Dragged across a road by her horse after he was spooked by mindless dirt bikers, teenager Megan Hill feels lucky to be alive.
What should have been a pleasant daily ride turned into a nightmare for the 17-year-old who ended up being dragged semi conscious behind horse Sox.
The teenager told how idiot bikers frightened the seven year old gelding which bolted, leaving Megan with a shattered ankle, bruised pelvis and other injuries.
“They don’t have any common sense. Before when I’ve been on that track, riders have been coming towards us.
“Some have no respect and come flying up from behind us.”
Mum, Kelly added: “We could understand if these riders didn’t see them, but they’ve come back at them again - it’s unbelievable.
“They need to think of the consequences of what could have happened.” READ MORE
2018 New Year’s Resolutions
I want to make some changes for 2018 and in order to do so I’m doing something I’ve never done before; I’m setting New Year’s Resolutions.
2017 didn’t go to plan
2017 was not my year and frankly I will be glad to see the back of it from an equestrian perspective.
My 6yo who I had from a 3yo (for whom I was super excited about) was diagnosed with kissing spine at the start of the year. I then had to search for another horse, which in itself was super-difficult with a very limited budget.
After months of searching I purchased a smart little chestnut mare at the end of August and I’ve been riding her on these last few months in preparation for our first show in the New Year.
What I’ve mostly struggled with this past year is my mindset. Specifically, being able to keep a positive mindset when things are not going to plan.
It’s almost been a year to the day since I last competed and I’ve found that really frustrating as I am someone who has the competitive bug. So, with New Year around the corner, I am determined that I’m not going to let another year pass without progression. To help me do this I’m setting some resolutions.
A positive 2018
Here’s my New Year’s Resolutions for 2018:
1. To set goals
I’ve never really formally set goals. I’ve set them in my head but I’ve decided to cement them by writing them down and also speaking about them on the blog. I feel that will really help me stick to them.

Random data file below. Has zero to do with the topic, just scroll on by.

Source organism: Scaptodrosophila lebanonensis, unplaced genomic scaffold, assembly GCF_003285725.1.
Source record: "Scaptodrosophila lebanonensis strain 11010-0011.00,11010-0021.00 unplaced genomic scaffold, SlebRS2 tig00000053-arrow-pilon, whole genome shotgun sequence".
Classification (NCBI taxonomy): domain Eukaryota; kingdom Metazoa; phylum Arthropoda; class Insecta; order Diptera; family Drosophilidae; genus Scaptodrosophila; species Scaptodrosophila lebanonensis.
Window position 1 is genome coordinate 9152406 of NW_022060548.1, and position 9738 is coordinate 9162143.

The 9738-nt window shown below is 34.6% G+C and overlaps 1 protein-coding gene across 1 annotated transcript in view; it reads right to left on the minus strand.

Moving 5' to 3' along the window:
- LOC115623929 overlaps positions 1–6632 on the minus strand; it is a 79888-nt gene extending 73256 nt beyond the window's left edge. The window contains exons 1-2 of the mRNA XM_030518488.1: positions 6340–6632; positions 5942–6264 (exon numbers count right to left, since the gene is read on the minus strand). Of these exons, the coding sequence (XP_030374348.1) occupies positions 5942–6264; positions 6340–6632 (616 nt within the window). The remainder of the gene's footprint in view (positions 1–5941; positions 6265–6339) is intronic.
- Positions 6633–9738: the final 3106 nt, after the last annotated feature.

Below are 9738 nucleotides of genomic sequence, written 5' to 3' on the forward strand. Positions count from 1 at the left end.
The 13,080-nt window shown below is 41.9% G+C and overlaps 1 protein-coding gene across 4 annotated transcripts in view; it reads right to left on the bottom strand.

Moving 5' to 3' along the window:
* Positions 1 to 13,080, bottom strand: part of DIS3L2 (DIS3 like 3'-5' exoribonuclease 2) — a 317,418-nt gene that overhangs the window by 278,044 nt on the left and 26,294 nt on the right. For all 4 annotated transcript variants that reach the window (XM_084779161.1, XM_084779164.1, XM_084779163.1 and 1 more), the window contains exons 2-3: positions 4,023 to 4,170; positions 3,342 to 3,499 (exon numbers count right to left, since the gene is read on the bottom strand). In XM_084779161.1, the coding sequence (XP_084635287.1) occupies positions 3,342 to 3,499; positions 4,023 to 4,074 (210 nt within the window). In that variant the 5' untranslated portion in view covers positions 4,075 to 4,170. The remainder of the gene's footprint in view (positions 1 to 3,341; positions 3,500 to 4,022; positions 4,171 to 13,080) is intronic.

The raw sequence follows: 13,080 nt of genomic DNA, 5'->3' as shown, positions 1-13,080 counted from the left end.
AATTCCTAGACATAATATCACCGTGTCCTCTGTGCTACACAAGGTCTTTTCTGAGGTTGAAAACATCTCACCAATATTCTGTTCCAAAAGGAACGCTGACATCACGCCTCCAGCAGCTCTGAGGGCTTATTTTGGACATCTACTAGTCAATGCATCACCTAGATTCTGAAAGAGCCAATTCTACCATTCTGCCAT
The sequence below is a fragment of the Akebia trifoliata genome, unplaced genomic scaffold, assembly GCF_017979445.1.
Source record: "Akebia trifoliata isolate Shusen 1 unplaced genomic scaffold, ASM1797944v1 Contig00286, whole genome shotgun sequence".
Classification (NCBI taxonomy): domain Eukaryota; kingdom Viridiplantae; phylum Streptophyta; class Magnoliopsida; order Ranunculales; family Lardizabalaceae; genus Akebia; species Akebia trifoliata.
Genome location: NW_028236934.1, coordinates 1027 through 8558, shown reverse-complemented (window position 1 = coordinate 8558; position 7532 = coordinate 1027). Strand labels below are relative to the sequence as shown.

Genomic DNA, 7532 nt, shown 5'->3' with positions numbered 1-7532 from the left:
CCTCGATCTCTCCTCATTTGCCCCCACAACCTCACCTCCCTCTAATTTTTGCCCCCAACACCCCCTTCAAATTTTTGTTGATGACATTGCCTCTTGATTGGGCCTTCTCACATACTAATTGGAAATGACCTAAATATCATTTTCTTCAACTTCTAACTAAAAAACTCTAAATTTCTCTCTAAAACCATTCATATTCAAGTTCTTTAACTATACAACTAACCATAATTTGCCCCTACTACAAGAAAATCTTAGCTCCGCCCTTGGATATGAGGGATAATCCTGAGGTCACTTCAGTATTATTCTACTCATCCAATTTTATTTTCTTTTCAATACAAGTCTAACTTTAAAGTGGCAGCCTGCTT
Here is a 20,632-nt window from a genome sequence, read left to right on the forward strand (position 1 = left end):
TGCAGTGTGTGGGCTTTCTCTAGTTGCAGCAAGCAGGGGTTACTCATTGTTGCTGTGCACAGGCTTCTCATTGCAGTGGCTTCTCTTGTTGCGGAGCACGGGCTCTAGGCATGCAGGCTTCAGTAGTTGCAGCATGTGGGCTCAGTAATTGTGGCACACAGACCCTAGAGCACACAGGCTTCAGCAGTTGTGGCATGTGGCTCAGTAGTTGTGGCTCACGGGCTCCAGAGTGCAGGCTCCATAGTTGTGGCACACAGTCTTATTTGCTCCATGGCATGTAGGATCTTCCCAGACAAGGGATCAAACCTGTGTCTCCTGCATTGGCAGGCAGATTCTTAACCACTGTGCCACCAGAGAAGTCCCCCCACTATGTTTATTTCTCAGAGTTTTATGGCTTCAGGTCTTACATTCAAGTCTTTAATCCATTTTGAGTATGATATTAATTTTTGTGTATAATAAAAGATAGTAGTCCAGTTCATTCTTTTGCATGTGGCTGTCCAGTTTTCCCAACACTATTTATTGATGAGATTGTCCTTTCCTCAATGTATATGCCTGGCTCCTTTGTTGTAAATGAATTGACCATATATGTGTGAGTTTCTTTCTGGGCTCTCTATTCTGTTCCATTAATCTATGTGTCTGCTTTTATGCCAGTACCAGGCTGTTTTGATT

I’m going to set a combination of small goals and bigger ones. I’m also going to put together a competition diary so that I know what I’m working to. In the past I’ve just looked at what’s coming up competition-wise but I’ve never really thought and planned things strategically. This year it’s going to be different.
2. Keep a positive mindset
3. Exercise; Socialise; Eat Well
There’s several other things which ensure I maintain a positive mindset and I am going to make sure I do them all to put me in the best position to achieve my goals:
• Exercise – I’m loving CrossFit at the moment and plan to continue it. It’s great for body and mind.
• Eat well – I really notice that eating rubbish food affects my mood so I’m going to ensure I eat well.
• Socialise – I feel like I know myself very well now. I am someone who loves to socialise. In 2018 I’m going to make more effort to see friends and be social as much as possible.
4. Reflect & be grateful
It’s so easy to focus on the negative things in life. I can often be guilty of this. I really want to try hard this year to keep focusing on all the positive amazing things in life and to not think about ‘What I don’t have’ or ‘What I can’t do’.
Do you have any horsey New Year Resolutions? If so, I’d love to hear them.
Lots of love,
There's no doubt that taking our horses out for a hack is not only beneficial to us as riders, but to our horses too. This year, doing just that so has also raised a massive £20,000 for animal welfare charity, Brooke.
#MyHackathon challenged equestrians to ride 100 miles in 100 days and raise £100 for the charity’s campaign, How The Other Horse Lives, which highlighted the differences between the lives of well-kept horses in the U.K, and those working in developing countries.
Some famous faces leant their support to the cause, including Charlotte Dujardin, Richard Waygood and Anthea Turner.
Over 400 people signed up for MyHackathon and the majority of sign ups came through Facebook, so Brooke also set up the Myhackathon Facebook group, where people could share stories and riding tips. Many people of different ages and skill levels took part.